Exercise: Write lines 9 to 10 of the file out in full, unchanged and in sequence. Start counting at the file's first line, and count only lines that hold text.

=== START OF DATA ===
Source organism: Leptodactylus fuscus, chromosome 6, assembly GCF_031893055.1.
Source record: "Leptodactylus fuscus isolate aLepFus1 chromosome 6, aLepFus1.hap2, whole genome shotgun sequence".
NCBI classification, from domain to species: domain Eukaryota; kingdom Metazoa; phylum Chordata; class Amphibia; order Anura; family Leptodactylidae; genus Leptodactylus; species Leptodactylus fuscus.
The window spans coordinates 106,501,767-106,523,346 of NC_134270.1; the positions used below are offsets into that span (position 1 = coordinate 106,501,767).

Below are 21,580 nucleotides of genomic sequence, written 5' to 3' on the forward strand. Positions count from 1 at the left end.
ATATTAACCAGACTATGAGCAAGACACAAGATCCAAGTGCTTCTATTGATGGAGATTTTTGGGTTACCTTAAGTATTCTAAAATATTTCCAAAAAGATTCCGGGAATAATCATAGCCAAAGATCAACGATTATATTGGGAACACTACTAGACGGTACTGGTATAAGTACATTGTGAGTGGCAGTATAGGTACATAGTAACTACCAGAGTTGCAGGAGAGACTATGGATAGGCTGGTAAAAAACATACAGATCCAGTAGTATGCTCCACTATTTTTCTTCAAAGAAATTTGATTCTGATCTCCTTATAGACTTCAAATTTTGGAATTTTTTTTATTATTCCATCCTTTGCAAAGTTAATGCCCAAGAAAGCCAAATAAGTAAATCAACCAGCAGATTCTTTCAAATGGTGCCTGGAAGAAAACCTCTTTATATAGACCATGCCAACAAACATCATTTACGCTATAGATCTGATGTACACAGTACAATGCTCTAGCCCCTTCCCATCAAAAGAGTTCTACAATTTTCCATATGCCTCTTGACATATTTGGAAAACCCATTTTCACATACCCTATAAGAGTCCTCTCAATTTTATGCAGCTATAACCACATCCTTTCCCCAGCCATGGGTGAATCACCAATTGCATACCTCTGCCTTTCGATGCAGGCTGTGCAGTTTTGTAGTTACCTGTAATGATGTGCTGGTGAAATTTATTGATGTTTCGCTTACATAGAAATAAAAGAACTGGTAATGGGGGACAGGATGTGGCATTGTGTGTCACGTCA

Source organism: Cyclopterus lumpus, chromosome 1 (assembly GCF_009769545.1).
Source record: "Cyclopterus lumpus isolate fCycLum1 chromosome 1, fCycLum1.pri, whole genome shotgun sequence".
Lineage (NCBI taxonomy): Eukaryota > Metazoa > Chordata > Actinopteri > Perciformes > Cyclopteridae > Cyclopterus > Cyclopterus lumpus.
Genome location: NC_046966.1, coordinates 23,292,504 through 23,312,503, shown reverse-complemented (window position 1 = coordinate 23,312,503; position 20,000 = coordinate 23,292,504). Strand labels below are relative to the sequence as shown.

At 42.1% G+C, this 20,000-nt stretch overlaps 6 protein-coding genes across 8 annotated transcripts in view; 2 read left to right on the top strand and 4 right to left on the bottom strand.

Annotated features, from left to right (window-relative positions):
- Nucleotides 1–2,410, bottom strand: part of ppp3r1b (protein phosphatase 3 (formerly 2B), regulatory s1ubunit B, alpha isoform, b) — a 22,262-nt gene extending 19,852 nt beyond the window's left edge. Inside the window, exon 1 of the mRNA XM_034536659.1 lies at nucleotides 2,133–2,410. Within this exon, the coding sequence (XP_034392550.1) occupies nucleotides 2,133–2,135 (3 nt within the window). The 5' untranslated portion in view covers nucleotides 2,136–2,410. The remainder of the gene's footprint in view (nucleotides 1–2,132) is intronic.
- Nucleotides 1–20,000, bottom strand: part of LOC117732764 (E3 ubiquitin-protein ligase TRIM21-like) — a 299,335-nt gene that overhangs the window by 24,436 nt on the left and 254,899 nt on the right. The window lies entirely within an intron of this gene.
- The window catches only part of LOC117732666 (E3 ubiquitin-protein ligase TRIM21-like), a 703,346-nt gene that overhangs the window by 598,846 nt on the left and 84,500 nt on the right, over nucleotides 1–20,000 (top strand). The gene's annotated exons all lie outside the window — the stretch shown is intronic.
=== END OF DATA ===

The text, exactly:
Lineage (NCBI taxonomy): Eukaryota > Metazoa > Chordata > Actinopteri > Perciformes > Cyclopteridae > Cyclopterus > Cyclopterus lumpus.
Genome location: NC_046966.1, coordinates 23,292,504 through 23,312,503, shown reverse-complemented (window position 1 = coordinate 23,312,503; position 20,000 = coordinate 23,292,504). Strand labels below are relative to the sequence as shown.